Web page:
Must supplement :( Cereal early or formula

Janice - posted on 02/09/2010 ( 32 moms have responded )

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Although when my daughter BF she seems to get enough to eat, my body no longer gives very much milk when I pump. Im in school 3 hours a day 4 days a week so I must have something for her when Im not available. She is 14 weeks old which I know is early for cereal but she is beginning to shows signs of readiness and part of me feels that learning to eat cereal (off a spoon) early wouldn't be as bad as getting formula. Opinions please.

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Angela - posted on 02/10/2010

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you might be pumping incorrectly. there's an amazing video on a lactation consultant website that i found, completely changed the way I pump. I went from pumping 2 oz per side to 5. its leron-line.com, go to clinical studies, and breast pumping (all the way at the bottom). I bet it will help you, I've been bfing for 4 months, pumping for 2, and i had no idea about this stuff. Hope this helps!

Sylvie - posted on 02/12/2010

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I would go with formula for the time you're not there. Cereal is harder to digest and can cause more discomfort than formula. I could never pump either, and I've had an oversupply. Although, she should be fine for 3 hrs without a feed and could possibly wait for you to get home. Just top her up before you leave and have formula for back up. You could even mix whatever you have pumped with mixed or ready made formula just before a feed, or maybe just a few ounces of your milk or formula would be enough to hold her off until you're home.

Esmaralda - posted on 02/13/2010

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14 weeks is too early for cereal or goats milk, the stomach is unable to handle these and it can cause intestinal issues as well as allergies. The world health organization as well as both the Canadian and American pediactric assoc. recommend that solids not be introduced until months. They should only be having breast milk or formula until then. As others have mentioned pumping can be an ineffective way to see what you are making and if you must top up, use formula. Hope all goes well for you and your baby

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Susanne - posted on 02/15/2010

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I teach, and I am away from my little one from 6:45 until about 1:30. She is 15 weeks, so I'm with you on the hesitation to start things early. Before I started back to work, Chloe decided that she's not going to ever drink from anything but me. I was worried about leaving her for so long without eating, but i figured that if I feed her before I leave and right when I get her, it's like her sleeping through the night. For you, since you're away for about 4 hours, maybe your little one will be ok if you feed right before you leave and again when you return. Three hours may be what she's up to between feedings and if it's a little more, she'll not be happy, but she'll be fine. Thankfully, Chloe started to drink from a cup, so she's eating while I'm away, but she really only eats well every three hours. If they try and feed her more frequently, she doesn't take much. Maybe your little "snack" will be just thing to keep your little one content until you come back. To check to see if you really need to supplement, see how many wet diapers (they say 5, right?) and if she's gaining still. Wait a while before doing anything else.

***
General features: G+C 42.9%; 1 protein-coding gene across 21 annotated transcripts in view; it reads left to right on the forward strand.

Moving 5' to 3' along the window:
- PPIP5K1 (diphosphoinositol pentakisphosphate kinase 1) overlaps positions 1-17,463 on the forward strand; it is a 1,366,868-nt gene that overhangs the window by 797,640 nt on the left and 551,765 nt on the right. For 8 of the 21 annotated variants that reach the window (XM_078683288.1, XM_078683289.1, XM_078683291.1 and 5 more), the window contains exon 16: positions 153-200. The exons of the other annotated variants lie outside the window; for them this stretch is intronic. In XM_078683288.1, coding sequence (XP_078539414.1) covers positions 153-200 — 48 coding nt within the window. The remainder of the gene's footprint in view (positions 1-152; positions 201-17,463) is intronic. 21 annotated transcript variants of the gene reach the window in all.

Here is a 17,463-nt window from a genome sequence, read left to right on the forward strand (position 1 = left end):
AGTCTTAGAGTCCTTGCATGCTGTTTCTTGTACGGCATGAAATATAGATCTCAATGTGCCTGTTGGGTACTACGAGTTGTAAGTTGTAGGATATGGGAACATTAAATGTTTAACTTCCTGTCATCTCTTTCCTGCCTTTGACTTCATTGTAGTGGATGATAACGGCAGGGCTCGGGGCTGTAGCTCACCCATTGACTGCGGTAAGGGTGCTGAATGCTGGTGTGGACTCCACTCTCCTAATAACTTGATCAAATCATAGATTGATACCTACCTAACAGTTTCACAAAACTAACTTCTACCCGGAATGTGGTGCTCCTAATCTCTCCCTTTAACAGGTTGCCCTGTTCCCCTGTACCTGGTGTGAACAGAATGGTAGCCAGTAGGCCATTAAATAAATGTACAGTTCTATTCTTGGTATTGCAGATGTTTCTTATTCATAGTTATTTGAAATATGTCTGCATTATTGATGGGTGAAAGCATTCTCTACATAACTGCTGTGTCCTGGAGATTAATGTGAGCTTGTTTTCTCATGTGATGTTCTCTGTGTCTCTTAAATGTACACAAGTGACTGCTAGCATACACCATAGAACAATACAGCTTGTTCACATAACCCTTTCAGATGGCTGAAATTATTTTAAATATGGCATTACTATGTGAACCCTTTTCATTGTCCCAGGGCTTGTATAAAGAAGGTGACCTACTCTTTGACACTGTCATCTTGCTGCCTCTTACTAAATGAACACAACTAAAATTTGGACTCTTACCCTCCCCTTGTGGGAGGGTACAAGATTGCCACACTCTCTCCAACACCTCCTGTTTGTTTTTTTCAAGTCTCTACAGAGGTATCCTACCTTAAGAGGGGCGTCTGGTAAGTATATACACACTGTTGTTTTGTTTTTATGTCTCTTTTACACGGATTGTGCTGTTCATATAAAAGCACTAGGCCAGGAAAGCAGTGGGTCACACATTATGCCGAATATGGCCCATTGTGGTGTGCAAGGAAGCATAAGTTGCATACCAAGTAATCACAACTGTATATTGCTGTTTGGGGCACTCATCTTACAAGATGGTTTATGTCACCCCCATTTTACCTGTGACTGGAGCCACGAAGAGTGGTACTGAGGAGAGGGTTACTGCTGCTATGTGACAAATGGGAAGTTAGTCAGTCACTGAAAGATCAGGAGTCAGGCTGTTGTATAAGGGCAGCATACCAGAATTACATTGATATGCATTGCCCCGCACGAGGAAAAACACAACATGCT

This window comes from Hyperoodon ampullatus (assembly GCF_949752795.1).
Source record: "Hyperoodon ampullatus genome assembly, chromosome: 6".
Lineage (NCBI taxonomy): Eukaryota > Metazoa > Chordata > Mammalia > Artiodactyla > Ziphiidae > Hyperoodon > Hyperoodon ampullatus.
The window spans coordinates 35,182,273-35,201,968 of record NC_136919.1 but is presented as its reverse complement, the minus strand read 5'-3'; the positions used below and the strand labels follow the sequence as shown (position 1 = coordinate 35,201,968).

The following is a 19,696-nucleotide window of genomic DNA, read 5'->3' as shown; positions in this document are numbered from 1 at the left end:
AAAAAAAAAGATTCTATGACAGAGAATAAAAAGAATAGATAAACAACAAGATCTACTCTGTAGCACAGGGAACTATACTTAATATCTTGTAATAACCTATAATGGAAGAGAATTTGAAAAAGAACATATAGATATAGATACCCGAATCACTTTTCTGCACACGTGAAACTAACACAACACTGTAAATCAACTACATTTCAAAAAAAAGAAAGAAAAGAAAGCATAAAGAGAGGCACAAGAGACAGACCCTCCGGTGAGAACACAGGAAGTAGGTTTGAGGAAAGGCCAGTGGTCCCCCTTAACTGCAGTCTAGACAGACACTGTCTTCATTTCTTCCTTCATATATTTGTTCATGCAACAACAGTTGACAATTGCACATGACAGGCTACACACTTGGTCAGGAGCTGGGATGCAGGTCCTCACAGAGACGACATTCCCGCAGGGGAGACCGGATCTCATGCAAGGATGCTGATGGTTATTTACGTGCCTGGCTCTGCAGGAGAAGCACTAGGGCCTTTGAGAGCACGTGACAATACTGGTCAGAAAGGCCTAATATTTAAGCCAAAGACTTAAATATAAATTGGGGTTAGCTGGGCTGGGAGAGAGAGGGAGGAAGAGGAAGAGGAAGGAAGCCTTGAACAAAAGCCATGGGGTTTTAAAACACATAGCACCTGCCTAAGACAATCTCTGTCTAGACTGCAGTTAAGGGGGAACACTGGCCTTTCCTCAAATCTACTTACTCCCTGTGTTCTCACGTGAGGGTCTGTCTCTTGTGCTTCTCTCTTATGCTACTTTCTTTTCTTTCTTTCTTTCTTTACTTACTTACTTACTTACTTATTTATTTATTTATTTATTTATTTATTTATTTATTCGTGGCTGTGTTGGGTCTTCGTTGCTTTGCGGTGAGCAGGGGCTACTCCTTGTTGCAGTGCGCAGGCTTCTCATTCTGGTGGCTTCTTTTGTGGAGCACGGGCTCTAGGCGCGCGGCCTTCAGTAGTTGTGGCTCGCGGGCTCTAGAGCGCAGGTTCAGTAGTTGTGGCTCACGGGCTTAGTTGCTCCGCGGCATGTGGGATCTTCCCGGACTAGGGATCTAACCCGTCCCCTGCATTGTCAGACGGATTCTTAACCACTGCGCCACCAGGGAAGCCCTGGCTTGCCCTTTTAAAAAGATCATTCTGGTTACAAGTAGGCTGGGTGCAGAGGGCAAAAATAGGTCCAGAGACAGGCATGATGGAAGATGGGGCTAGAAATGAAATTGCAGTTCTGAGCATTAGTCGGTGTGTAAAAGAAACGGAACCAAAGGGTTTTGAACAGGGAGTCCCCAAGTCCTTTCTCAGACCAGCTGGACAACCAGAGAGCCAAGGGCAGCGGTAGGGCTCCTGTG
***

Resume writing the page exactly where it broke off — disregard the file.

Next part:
My mother's a big one on offering cereal early, as she did it for me. My sister was totally formula fed. Interstingly, they say doing those things causes "problems" in babies, that nothing's as good as 100% breast. I know that in my case, I had crazy allergies all throughout my childhood and still suffer some today. My sister has had stomach issues since birth and is still suffering terribly today. Could be genes, or it could be what they say about the introduction of foods too early.

Hope I helped! I hope to hear how things are going for you.

Rebecca - posted on 02/14/2010

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You should never give an infant anything but breastmilk or formula for the first six months of life. They do not need anythin else & it can cause allergies, gastroentestinal problems, obesety etc. A pump can only remove so much however your baby is removing 4x as much as the pump is. I believe all pumps should come with this warning because far too many women judge thier supply by what they can pump out. If supply is truely a factor (ie baby is not gaining weight or providing adequate output) then you should see your doctor for a prescription for a galactagogue like Reglan or Domperidone or try mothers milk tea, fenugreek, oatmeal. The more often you remove milk from your breasts the more you will produce. I would say using formula while away from your baby if you can not leave breastmilk behind would be your best bet. You can nurse your baby while you are together to continue that bond & production going/growing. Please don't feed your baby solids before 6 months of age...